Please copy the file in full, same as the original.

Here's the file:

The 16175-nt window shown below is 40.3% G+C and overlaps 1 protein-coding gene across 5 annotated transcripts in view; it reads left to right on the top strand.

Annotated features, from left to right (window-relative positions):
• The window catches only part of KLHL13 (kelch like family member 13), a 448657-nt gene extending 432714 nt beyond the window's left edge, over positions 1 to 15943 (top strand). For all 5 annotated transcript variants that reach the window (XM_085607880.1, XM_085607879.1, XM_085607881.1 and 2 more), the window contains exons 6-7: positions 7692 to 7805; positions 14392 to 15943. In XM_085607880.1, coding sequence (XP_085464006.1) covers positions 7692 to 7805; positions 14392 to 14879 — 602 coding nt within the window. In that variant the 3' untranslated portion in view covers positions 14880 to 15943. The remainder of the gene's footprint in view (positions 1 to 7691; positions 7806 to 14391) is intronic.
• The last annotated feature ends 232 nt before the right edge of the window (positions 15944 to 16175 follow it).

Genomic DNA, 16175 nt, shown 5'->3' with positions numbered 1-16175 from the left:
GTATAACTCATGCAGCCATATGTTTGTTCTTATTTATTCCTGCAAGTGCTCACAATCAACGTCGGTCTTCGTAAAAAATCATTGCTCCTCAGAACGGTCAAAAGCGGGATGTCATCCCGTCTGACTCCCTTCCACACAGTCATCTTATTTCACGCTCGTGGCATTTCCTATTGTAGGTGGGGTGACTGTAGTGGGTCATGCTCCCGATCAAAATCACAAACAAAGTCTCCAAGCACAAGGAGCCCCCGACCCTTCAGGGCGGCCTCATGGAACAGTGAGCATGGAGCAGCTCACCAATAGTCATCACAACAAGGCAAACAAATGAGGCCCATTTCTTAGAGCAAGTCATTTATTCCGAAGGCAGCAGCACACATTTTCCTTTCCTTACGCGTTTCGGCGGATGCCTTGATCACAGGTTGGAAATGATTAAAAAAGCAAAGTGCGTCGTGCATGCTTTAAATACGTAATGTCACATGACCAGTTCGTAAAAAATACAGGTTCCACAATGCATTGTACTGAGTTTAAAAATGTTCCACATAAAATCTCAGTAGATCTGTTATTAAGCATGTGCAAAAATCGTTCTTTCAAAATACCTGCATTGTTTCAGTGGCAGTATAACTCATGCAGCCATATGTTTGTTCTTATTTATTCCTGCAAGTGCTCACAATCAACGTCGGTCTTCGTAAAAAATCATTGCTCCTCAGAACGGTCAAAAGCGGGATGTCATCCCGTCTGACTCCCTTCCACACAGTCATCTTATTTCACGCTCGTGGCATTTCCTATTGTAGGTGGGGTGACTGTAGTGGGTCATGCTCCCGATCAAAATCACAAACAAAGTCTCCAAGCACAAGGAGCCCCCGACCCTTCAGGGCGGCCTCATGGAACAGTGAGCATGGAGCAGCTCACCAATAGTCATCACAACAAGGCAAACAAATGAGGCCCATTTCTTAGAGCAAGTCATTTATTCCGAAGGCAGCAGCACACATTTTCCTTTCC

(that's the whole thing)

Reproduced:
The 16175-nt window shown below is 40.3% G+C and overlaps 1 protein-coding gene across 5 annotated transcripts in view; it reads left to right on the top strand.

Annotated features, from left to right (window-relative positions):
• The window catches only part of KLHL13 (kelch like family member 13), a 448657-nt gene extending 432714 nt beyond the window's left edge, over positions 1 to 15943 (top strand). For all 5 annotated transcript variants that reach the window (XM_085607880.1, XM_085607879.1, XM_085607881.1 and 2 more), the window contains exons 6-7: positions 7692 to 7805; positions 14392 to 15943. In XM_085607880.1, coding sequence (XP_085464006.1) covers positions 7692 to 7805; positions 14392 to 14879 — 602 coding nt within the window. In that variant the 3' untranslated portion in view covers positions 14880 to 15943. The remainder of the gene's footprint in view (positions 1 to 7691; positions 7806 to 14391) is intronic.
• The last annotated feature ends 232 nt before the right edge of the window (positions 15944 to 16175 follow it).

Genomic DNA, 16175 nt, shown 5'->3' with positions numbered 1-16175 from the left:
GTATAACTCATGCAGCCATATGTTTGTTCTTATTTATTCCTGCAAGTGCTCACAATCAACGTCGGTCTTCGTAAAAAATCATTGCTCCTCAGAACGGTCAAAAGCGGGATGTCATCCCGTCTGACTCCCTTCCACACAGTCATCTTATTTCACGCTCGTGGCATTTCCTATTGTAGGTGGGGTGACTGTAGTGGGTCATGCTCCCGATCAAAATCACAAACAAAGTCTCCAAGCACAAGGAGCCCCCGACCCTTCAGGGCGGCCTCATGGAACAGTGAGCATGGAGCAGCTCACCAATAGTCATCACAACAAGGCAAACAAATGAGGCCCATTTCTTAGAGCAAGTCATTTATTCCGAAGGCAGCAGCACACATTTTCCTTTCCTTACGCGTTTCGGCGGATGCCTTGATCACAGGTTGGAAATGATTAAAAAAGCAAAGTGCGTCGTGCATGCTTTAAATACGTAATGTCACATGACCAGTTCGTAAAAAATACAGGTTCCACAATGCATTGTACTGAGTTTAAAAATGTTCCACATAAAATCTCAGTAGATCTGTTATTAAGCATGTGCAAAAATCGTTCTTTCAAAATACCTGCATTGTTTCAGTGGCAGTATAACTCATGCAGCCATATGTTTGTTCTTATTTATTCCTGCAAGTGCTCACAATCAACGTCGGTCTTCGTAAAAAATCATTGCTCCTCAGAACGGTCAAAAGCGGGATGTCATCCCGTCTGACTCCCTTCCACACAGTCATCTTATTTCACGCTCGTGGCATTTCCTATTGTAGGTGGGGTGACTGTAGTGGGTCATGCTCCCGATCAAAATCACAAACAAAGTCTCCAAGCACAAGGAGCCCCCGACCCTTCAGGGCGGCCTCATGGAACAGTGAGCATGGAGCAGCTCACCAATAGTCATCACAACAAGGCAAACAAATGAGGCCCATTTCTTAGAGCAAGTCATTTATTCCGAAGGCAGCAGCACACATTTTCCTTTCC